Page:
What happened

  1. Mrs B runs a holiday cottage business and subscribes to the Council’s holiday let waste collection service. She pays an annual fee of £189.
  2. Because of COVID-19, Mrs B had to close her business three times. The first closure was from 23 March to 4 July 2020. The second from 5 November to 2 December 2020. The third from 30 December 2020 to 12 April 2021. That meant Mrs B had to close her business for about nine months in just over a year.
  3. The Council suspended its commercial waste collections service in April 2020 where businesses could not operate. It said collections would resume when businesses could reopen. It confirmed this on its website.
  4. Mrs B complained to the Council after it sent a trade waste invoice in December 2020. She said the Council charged the full rate despite her business being closed during national lockdowns, and she did not receive a service during those times. She asked the Council to recalculate its invoice.
  5. The Council responded on 11 December. It said its holiday let waste charge is a heavily discounted annual charge, like utilities such as water and Internet. Its waste collection crews continued to collect waste during the pandemic and the charge remains.
  6. It signposted Mrs B to the government’s small business grant scheme to help businesses with fixed costs where they could not trade.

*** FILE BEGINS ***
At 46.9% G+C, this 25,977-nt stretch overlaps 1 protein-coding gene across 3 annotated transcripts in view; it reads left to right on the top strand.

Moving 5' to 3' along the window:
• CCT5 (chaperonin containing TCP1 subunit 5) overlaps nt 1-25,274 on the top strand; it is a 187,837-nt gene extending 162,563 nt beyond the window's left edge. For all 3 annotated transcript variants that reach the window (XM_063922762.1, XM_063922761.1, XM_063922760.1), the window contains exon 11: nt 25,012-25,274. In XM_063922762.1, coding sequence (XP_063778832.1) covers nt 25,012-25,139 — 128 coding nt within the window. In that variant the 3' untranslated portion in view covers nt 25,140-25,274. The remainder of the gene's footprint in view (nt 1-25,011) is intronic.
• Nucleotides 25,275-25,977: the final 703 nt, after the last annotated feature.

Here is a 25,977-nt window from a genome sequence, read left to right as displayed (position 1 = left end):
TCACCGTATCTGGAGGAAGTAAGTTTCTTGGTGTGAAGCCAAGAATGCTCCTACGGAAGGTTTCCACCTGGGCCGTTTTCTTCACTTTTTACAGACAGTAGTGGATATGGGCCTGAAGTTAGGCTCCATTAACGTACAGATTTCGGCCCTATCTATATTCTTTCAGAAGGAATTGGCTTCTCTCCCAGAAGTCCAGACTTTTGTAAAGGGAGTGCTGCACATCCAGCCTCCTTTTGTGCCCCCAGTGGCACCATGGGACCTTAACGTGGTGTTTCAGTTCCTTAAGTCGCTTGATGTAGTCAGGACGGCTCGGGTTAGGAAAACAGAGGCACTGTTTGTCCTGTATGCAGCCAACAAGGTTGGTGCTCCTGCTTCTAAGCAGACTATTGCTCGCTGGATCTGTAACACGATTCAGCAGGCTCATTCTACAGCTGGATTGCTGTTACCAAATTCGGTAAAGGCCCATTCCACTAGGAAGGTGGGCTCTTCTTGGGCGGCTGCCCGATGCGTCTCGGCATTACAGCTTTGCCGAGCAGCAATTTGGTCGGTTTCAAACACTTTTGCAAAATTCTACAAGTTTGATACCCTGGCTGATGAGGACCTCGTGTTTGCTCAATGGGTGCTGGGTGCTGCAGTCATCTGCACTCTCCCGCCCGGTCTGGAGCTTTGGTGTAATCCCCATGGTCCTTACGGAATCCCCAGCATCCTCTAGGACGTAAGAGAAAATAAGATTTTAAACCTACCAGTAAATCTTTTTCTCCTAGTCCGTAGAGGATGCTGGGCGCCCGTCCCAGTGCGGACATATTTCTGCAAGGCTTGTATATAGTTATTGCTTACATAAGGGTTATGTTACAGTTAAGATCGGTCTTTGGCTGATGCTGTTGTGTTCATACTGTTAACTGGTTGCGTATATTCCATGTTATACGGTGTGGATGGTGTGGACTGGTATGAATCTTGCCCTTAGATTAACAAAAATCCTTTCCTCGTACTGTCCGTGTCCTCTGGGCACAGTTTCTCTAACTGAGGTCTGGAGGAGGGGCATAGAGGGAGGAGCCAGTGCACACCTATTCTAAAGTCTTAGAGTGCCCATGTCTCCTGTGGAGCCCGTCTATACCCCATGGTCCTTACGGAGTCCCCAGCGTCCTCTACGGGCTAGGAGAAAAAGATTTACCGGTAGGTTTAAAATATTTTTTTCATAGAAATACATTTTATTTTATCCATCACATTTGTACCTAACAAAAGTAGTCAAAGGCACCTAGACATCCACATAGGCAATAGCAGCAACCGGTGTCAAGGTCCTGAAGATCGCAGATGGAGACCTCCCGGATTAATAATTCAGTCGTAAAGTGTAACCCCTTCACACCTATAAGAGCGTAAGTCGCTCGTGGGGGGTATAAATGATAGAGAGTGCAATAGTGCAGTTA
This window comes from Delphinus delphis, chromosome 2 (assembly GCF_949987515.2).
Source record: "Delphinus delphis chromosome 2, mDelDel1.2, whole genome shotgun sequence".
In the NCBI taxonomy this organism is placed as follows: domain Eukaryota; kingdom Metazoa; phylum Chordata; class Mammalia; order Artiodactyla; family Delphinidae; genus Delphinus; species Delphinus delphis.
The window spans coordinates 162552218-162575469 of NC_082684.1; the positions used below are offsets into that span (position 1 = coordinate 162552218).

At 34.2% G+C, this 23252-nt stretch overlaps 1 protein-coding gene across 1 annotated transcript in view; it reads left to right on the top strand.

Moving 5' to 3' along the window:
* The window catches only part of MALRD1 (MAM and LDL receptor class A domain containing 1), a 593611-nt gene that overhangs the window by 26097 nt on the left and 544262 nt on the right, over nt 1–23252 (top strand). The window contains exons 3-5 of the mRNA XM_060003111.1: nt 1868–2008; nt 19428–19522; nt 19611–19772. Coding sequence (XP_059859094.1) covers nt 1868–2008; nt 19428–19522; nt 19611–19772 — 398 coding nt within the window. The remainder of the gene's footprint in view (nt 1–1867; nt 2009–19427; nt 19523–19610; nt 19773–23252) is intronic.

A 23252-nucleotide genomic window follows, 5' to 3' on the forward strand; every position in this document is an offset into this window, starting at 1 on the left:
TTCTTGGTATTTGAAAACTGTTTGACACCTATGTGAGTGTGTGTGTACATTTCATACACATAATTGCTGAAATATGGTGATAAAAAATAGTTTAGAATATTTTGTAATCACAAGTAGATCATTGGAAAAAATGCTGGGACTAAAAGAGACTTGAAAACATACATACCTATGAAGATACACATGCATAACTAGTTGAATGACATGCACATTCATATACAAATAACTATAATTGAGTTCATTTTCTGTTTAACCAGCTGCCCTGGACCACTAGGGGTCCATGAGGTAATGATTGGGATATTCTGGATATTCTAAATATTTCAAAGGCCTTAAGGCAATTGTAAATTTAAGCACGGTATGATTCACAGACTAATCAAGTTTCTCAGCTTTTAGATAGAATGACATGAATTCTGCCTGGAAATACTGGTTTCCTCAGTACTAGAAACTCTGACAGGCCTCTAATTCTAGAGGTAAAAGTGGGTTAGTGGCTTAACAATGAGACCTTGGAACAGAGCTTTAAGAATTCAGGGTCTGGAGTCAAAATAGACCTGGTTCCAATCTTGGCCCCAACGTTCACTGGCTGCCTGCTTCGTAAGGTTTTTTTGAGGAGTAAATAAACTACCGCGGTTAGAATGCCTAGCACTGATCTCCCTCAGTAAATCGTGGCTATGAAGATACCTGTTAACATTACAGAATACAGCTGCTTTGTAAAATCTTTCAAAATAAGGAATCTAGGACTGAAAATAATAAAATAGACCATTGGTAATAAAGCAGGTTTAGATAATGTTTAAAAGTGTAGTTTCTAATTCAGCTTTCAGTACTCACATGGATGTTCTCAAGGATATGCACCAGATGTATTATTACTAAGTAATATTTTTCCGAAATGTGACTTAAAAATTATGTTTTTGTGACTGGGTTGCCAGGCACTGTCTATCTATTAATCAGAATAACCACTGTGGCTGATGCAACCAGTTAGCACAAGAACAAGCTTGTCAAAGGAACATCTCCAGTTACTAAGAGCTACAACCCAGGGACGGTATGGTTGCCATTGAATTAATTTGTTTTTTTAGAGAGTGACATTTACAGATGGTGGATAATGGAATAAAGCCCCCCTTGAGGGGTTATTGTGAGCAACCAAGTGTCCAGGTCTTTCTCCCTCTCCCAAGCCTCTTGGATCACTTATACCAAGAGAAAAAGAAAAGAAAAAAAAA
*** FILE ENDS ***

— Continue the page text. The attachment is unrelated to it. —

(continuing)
7. Mrs B was unhappy with the Council’s response. She questioned why the Council’s pricing policy had any bearing on her complaint. She pointed out services such as gas, electricity, water, and Internet did not charge her during lockdown as they understood the impact on small businesses.
  8. Mrs B said the government did not specify how small business should spend grant money. She said insurance companies had unsuccessfully tried to force businesses to pay using the grant and the Council therefore cannot rely on this.
  9. Lastly, Mrs B said the Council did not charge customers with pre-paid waste bags, as they received no service during lockdown. She said it was inconsistent and unfair to treat wheelie bin customers differently.
  10. The Council sent its final response on 20 January 2021. It said its independent complaints board had reviewed Mrs B’s complaint and found:
    • The holiday let collection is a fixed annual charge, regardless of whether the property is let, or a collection of waste needed.
    • The Council continued to provide a waste collection service throughout the year.
    • The Council took an appropriate approach in the circumstances.
  11. Mrs B brought her complaint to the Ombudsman on 25 January. She said the Council should be more transparent about its services and should let customers stop and start them in situations like this.

Response to my enquiries

  1. The Council told me, while it suspended its commercial waste collection service in April 2020, its holiday let waste collection service did not stop during national lockdown periods. That was because some holiday let properties were used by key workers, and it has a duty to empty any bins with waste in them. Its waste collection operatives continued to check bins to see if customers had any waste.